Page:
Toe leads for every step for the man?

Discussion in 'Tango Argentino' started by LordBallroom, Feb 3, 2013.

  1. UKDancer

    UKDancer Well-Known Member

    I don't think that sending the foot straight back is good, but rather would aim to place one foot more-or-less directly behind the other (as though walking on one track. This slightly curved path calls for a minimal turnout of the foot, and then it seems natural to land the foot on the inside edge of the ball of foot. I'd avoid too much pressure on the big toe, for good reason, and leave that to high-level Latin dancers (who share frequent foot problems, along with ballet dancers).
  2. jantango

    jantango Active Member

    Without questioning whether it is correct for tango?

    I have ballet training, but I do not use ballet feet for tango.
    Lilly_of_the_valley likes this.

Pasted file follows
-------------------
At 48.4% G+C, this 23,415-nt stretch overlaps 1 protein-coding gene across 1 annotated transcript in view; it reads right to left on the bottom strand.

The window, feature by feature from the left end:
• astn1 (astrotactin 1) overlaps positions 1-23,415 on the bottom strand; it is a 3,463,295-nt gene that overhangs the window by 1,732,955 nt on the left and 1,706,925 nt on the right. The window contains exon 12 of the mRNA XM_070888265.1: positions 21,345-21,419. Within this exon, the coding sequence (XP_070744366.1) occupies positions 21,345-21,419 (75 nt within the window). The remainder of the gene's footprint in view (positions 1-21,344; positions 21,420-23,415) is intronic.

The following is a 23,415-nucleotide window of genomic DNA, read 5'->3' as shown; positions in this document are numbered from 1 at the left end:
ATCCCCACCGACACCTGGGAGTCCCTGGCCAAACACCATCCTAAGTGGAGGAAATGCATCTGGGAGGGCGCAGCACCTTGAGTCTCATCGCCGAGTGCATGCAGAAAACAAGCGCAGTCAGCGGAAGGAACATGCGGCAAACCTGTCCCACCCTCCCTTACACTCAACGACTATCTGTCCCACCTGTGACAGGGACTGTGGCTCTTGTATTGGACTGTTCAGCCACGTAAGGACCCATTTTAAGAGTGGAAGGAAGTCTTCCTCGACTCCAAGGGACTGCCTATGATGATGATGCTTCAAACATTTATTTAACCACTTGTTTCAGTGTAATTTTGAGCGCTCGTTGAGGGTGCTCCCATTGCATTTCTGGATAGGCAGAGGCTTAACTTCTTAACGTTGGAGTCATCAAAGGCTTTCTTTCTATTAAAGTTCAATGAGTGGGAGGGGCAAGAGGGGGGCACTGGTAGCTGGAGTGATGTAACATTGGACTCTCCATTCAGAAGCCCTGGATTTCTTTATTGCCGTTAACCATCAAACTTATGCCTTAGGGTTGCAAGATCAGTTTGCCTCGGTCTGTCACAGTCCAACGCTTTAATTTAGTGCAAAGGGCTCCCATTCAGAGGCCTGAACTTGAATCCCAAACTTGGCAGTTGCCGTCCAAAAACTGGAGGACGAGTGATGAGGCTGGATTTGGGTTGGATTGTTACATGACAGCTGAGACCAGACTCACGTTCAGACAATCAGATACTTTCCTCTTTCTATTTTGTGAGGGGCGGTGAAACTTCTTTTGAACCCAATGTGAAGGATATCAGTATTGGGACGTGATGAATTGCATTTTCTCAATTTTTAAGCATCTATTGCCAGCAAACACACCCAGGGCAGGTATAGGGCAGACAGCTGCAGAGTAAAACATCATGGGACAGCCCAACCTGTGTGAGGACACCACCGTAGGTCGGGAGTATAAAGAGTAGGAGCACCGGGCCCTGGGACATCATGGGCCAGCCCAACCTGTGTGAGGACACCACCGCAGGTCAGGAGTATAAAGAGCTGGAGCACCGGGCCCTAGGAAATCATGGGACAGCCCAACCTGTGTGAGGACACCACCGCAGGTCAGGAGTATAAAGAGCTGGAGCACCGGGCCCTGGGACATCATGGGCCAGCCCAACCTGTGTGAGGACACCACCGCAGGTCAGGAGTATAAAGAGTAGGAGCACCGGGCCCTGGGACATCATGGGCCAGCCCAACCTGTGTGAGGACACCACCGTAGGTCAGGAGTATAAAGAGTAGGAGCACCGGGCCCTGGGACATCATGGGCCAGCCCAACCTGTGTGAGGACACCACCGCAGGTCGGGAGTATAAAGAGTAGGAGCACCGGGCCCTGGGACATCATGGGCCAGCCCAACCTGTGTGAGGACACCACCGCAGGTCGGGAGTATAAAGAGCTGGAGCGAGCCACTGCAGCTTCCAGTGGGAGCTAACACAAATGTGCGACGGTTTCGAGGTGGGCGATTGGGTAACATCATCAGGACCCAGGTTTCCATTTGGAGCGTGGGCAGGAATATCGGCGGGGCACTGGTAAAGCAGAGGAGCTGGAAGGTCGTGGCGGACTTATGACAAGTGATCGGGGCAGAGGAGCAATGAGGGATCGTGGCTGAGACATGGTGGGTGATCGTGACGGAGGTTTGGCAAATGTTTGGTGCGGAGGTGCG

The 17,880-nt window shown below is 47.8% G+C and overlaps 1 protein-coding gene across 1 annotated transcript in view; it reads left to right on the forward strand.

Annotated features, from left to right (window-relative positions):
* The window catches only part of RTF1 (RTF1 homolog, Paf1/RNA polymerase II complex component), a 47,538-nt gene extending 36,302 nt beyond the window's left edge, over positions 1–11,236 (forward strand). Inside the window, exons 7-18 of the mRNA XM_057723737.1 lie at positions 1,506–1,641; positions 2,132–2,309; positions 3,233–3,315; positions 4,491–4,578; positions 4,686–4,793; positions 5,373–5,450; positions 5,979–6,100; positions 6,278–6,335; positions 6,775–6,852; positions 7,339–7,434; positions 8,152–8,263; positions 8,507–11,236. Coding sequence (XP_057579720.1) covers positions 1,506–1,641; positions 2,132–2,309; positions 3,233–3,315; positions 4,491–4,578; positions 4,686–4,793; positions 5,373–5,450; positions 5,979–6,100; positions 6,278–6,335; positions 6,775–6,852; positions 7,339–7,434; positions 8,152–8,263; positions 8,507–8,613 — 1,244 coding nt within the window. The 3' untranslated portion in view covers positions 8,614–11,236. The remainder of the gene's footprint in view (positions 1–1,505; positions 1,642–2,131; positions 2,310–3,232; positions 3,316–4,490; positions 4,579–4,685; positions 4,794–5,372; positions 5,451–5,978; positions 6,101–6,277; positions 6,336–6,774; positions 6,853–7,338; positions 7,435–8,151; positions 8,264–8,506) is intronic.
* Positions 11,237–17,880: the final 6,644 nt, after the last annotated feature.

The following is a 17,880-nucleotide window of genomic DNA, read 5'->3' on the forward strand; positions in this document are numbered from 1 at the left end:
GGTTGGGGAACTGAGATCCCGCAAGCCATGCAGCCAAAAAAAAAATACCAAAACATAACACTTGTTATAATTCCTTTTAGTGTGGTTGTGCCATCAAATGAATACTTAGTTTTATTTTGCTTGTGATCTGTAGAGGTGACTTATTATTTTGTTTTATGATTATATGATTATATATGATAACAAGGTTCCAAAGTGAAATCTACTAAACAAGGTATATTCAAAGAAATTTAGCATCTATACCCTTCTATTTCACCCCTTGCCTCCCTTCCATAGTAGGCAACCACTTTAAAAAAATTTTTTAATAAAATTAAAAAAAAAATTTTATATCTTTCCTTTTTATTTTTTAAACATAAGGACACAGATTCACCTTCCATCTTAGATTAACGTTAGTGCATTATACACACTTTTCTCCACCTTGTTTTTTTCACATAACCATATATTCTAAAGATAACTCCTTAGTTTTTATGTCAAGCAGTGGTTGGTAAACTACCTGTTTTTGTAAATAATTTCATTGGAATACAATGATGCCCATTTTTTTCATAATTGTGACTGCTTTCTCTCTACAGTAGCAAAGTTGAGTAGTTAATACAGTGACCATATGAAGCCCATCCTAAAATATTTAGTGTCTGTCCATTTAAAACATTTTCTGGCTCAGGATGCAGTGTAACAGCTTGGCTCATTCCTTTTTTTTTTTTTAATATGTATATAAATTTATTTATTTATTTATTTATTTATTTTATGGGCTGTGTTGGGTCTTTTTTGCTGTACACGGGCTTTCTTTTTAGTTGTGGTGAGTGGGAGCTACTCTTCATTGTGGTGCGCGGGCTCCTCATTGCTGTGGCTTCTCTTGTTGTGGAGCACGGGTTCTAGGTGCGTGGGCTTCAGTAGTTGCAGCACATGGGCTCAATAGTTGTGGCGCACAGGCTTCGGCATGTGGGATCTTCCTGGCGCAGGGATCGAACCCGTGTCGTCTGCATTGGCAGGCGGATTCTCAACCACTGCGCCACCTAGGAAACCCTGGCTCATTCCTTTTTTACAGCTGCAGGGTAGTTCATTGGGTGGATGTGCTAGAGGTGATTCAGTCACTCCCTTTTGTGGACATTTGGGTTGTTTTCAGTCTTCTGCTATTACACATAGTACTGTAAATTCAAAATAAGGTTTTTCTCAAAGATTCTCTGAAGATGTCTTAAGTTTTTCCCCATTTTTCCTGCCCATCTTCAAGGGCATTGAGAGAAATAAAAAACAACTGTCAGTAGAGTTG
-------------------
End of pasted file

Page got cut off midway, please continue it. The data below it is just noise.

3. Gssh

    Gssh Active Member

    I am personally really unhappy that we talk about the differences between the genres as the differences between professionals and amateurs - my contention is that we are not actually doing the same thing, and that more and more the only thing TC and other professional dance has relevance for is TC and professional dance. I am not an amateur "professional tango" dancer - i am maybe amateur "social tango" dancer, and there are precious few who i think are masters of "social tango" - and most of them don't travel or teach. "Professional tango" has about as much relevance to my practice as yoga and lifting does: it helps with some of the attributes like balance and strength, not much more. It is a bit like the relationship between olympic taekwondo and mma competition - i would not bet on an olympic taekwondo gold medalist against even an amateur MMA fighter if we are talking about a MMA arena - and similarly there are many, many "amateur social tango dancers" who have better social tango technique and skills than the even the best "professional tango dancers" - just the same as the professional tango dances are much better at "professional tango" dancing.